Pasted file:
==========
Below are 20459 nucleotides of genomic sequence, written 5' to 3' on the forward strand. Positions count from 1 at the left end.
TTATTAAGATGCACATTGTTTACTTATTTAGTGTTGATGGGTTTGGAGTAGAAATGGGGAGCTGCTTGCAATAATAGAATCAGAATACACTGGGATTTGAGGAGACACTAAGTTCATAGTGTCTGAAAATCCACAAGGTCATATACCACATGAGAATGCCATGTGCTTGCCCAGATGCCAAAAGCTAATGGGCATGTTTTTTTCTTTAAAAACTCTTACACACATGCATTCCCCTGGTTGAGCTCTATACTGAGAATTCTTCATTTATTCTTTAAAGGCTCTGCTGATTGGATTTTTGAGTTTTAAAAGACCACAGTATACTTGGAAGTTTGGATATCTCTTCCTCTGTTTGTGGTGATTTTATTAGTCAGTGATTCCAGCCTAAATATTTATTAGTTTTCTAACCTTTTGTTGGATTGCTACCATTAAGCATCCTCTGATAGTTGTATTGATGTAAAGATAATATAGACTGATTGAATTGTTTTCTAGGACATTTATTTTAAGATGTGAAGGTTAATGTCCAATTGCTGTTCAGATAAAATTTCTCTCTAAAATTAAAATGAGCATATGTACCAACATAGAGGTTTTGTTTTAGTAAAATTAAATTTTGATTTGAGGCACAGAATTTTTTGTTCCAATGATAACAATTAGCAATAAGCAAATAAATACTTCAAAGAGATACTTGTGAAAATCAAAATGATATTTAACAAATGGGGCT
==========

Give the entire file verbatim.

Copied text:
Below are 20459 nucleotides of genomic sequence, written 5' to 3' on the forward strand. Positions count from 1 at the left end.
TTATTAAGATGCACATTGTTTACTTATTTAGTGTTGATGGGTTTGGAGTAGAAATGGGGAGCTGCTTGCAATAATAGAATCAGAATACACTGGGATTTGAGGAGACACTAAGTTCATAGTGTCTGAAAATCCACAAGGTCATATACCACATGAGAATGCCATGTGCTTGCCCAGATGCCAAAAGCTAATGGGCATGTTTTTTTCTTTAAAAACTCTTACACACATGCATTCCCCTGGTTGAGCTCTATACTGAGAATTCTTCATTTATTCTTTAAAGGCTCTGCTGATTGGATTTTTGAGTTTTAAAAGACCACAGTATACTTGGAAGTTTGGATATCTCTTCCTCTGTTTGTGGTGATTTTATTAGTCAGTGATTCCAGCCTAAATATTTATTAGTTTTCTAACCTTTTGTTGGATTGCTACCATTAAGCATCCTCTGATAGTTGTATTGATGTAAAGATAATATAGACTGATTGAATTGTTTTCTAGGACATTTATTTTAAGATGTGAAGGTTAATGTCCAATTGCTGTTCAGATAAAATTTCTCTCTAAAATTAAAATGAGCATATGTACCAACATAGAGGTTTTGTTTTAGTAAAATTAAATTTTGATTTGAGGCACAGAATTTTTTGTTCCAATGATAACAATTAGCAATAAGCAAATAAATACTTCAAAGAGATACTTGTGAAAATCAAAATGATATTTAACAAATGGGGCT